In 2008 a new melodic death/thrash metal band was formed in the Dutch province of Friesland. The first line-up of this band, called Insurrection, consisted of guitarists Marten Hutten and Armand Venema, drummer Douwe Talma and bass player/vocalist Sander Blok. However, Insurrection and Sander Blok parted ways before there was some Insurrection studio material. His replacement was found in Pieter Oevering. In 2015 Insurrection’s debut material released, an EP titled Catatonic. Now, four years after Catatonic was released, these Frisian deaththrashers are going to release their debut full-length album. This debut full-length album will be titled Circles of Despair and will be released on August the 30th via Big Bad Wolf Records and Headbangers Records.
Does the fact that Circles of Despair is only Insurrection’s first full-length album mean that this band is still searching for their sound for a bit? Definitely not! If I would listen to this album without any research and someone would tell me that this is the umpteenth album of a band that is already on the top for quite some years, I would believe you. Circles of Despair is an extremely strong album of a band that seems to exactly know what they want and execute that with full belief.
I’ll start with the only comparison I am going to make between Insurrection and a band that indeed is on the top for quite some years already, Kreator. It is about some of Pieter’s vocals. His a bit hoarse-sounding screams sounds very nice and perfectly fit with Insurrection’s music, at some moments those vocals are reminding me for a bit of the vocals of Kreator’s Mille Petrozza. To get an example of this, be sure to listen to Dawn of Defeat, Deity and closing track …On Circles of Despair, in which he sometimes ends in a very high vocal range. Besides his nice screams Pieter also delivers some other nice vocal styles. For example, in Non Existent Fall and the aforementioned Dawn of Defeat we’ll hear him grunt, while he delivers some very low clean vocals in The Deeper Depths. He also delivers some nice vocal details, like the “ugh!”‘s in Enigma Machine, Futile Existence and Comrades in White.
Of course Circles of Despair isn’t only about vocals. Marten, Armand, Douwe and Pieter also clearly know how to play their instruments. For example, Douwe shows very tight and pounding drums in Futile Existence and …On Circles of Despair, while he stands out with the rich sound of his drums in for example The Deeper Depths and Dawn of Defeat. The guitars of Marten and Armand also show that same rich sound at some moments, like in Futile Existence. They play very tight and powerful riffs, but they also deliver some very melodic parts. To get an example of this be sure to listen to Non Existent Fall and Comrades in White. Of course Marten and Armand also perform quite some very nice solo’s, as can be heard in The Deeper Depths, Origin, Deity and Comrades in White, in which the guitarsolo gets a somewhat spacy sound after a while. In for example Enigma Machine, Non Existent Fall and Comrades in White Pieter also stands out with his humming bass.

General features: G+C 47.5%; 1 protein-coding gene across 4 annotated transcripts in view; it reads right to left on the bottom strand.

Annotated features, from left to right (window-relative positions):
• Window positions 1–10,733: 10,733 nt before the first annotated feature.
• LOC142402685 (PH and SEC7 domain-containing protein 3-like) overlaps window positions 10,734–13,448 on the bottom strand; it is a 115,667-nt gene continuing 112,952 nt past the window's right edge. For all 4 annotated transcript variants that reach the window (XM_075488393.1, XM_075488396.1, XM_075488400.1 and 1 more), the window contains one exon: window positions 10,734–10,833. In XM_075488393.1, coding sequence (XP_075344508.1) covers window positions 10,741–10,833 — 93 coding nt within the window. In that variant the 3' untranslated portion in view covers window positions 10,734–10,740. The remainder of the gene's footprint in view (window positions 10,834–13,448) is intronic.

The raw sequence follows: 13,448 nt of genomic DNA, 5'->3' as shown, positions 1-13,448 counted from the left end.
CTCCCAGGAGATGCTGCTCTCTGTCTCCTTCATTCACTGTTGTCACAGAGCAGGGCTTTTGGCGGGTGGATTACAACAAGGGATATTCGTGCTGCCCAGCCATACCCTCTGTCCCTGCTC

Besides all this, Insurrection also really thought about details on Circles of Despair. I already mentioned Pieter’s “ugh!”‘s, in for example Enigma Machine and Futile Existence some samples can be heard. Enigma Machine also includes some synths, while Origin and Deity include some added electronic sounds and Origin ends with an acoustic guitar.
This all is brought to you at an extremely overwhelming, raging pace. However, this doesn’t mean that Circles of Despair is only about pounding very fast and heavy. The pace might be very fast for the main part of this album, but the rhythm-changes are bringing the variation on Circles of Despair. That’s how Insurrections makes sure that your focus stays with their music. To get an example of this, be sure to listen to Origin.
There is a lot happening on Circles of Despair, but not annoyingly and chaotically too much. It’s even far from that, Circles of Despair became a very raging but at the same time very thought-trough album. It includes very few points of rest, for example check the extremely pounding thrashy Futile Existence, but this surely isn’t getting annoying. The partly acoustic, instrumental track Spiralling Down, in which Douwe also delivers some very epic drums, is the only point of rest on this album. It is also due to this more calm Spiralling Down that closing track …On Circles of Despair pounds extra heavy, something that might be even a bit more when Spiralling Down wasn’t fading out. …On Circles of Despair, and so also this album in its entirety, ends somewhat abrupt. However, this also makes that you’ll remind this album even more after its last notes.
Circles of Despair became a phenomenal album. To me, one track is standing out just a little bit more than the others. That track is Dawn of Defeat, all aspects of Insurrection are perfectly combined in this track. I think Dawn of Defeat would be perfect for Insurrection to open their live shows with, especially the almost arena-like intense drums would immediately bring the perfect atmosphere.
It seems very clear to me. With Circles of Despair Insurrection delivers a phenomenal album and I think that we’ll hear a lot more of Insurrection in the future. I surely recommend you to check out Circles of Despair!
I’m Tim van Velthuysen and I started DutchMetalManiac back in 2014. I’m 29 years old and I live in Nijmegen, The Netherlands. Of course, I like metal, but I can also appreciate other musical styles.
In addition to DutchMetalManiac I also have a personal website on which I’ll post various things that won’t fit on DutchMetalManiac, but might be interesting for you as well. It’s in Dutch though.